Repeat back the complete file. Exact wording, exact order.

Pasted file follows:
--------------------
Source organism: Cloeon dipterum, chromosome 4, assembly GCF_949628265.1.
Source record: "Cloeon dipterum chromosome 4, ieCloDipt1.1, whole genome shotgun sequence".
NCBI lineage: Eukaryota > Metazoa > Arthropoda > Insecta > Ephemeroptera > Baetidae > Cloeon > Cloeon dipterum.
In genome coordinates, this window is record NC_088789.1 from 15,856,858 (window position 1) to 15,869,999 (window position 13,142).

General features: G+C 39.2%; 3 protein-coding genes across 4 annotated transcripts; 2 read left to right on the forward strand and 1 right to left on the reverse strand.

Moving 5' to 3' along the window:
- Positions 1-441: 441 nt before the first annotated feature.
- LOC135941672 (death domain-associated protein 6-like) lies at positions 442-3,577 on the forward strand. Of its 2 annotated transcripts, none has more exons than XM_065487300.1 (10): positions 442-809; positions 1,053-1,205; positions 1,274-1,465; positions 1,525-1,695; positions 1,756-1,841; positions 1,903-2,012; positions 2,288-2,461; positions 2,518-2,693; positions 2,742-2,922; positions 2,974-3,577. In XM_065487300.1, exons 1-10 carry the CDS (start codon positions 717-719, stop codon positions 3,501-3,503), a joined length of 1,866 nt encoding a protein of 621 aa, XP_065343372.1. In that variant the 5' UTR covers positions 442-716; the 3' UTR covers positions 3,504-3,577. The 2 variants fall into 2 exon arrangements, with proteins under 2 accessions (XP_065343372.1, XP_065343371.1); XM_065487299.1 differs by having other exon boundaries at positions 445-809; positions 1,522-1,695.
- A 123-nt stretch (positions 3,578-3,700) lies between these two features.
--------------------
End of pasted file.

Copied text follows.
Source organism: Cloeon dipterum, chromosome 4, assembly GCF_949628265.1.
Source record: "Cloeon dipterum chromosome 4, ieCloDipt1.1, whole genome shotgun sequence".
NCBI lineage: Eukaryota > Metazoa > Arthropoda > Insecta > Ephemeroptera > Baetidae > Cloeon > Cloeon dipterum.
In genome coordinates, this window is record NC_088789.1 from 15,856,858 (window position 1) to 15,869,999 (window position 13,142).

General features: G+C 39.2%; 3 protein-coding genes across 4 annotated transcripts; 2 read left to right on the forward strand and 1 right to left on the reverse strand.

Moving 5' to 3' along the window:
- Positions 1-441: 441 nt before the first annotated feature.
- LOC135941672 (death domain-associated protein 6-like) lies at positions 442-3,577 on the forward strand. Of its 2 annotated transcripts, none has more exons than XM_065487300.1 (10): positions 442-809; positions 1,053-1,205; positions 1,274-1,465; positions 1,525-1,695; positions 1,756-1,841; positions 1,903-2,012; positions 2,288-2,461; positions 2,518-2,693; positions 2,742-2,922; positions 2,974-3,577. In XM_065487300.1, exons 1-10 carry the CDS (start codon positions 717-719, stop codon positions 3,501-3,503), a joined length of 1,866 nt encoding a protein of 621 aa, XP_065343372.1. In that variant the 5' UTR covers positions 442-716; the 3' UTR covers positions 3,504-3,577. The 2 variants fall into 2 exon arrangements, with proteins under 2 accessions (XP_065343372.1, XP_065343371.1); XM_065487299.1 differs by having other exon boundaries at positions 445-809; positions 1,522-1,695.
- A 123-nt stretch (positions 3,578-3,700) lies between these two features.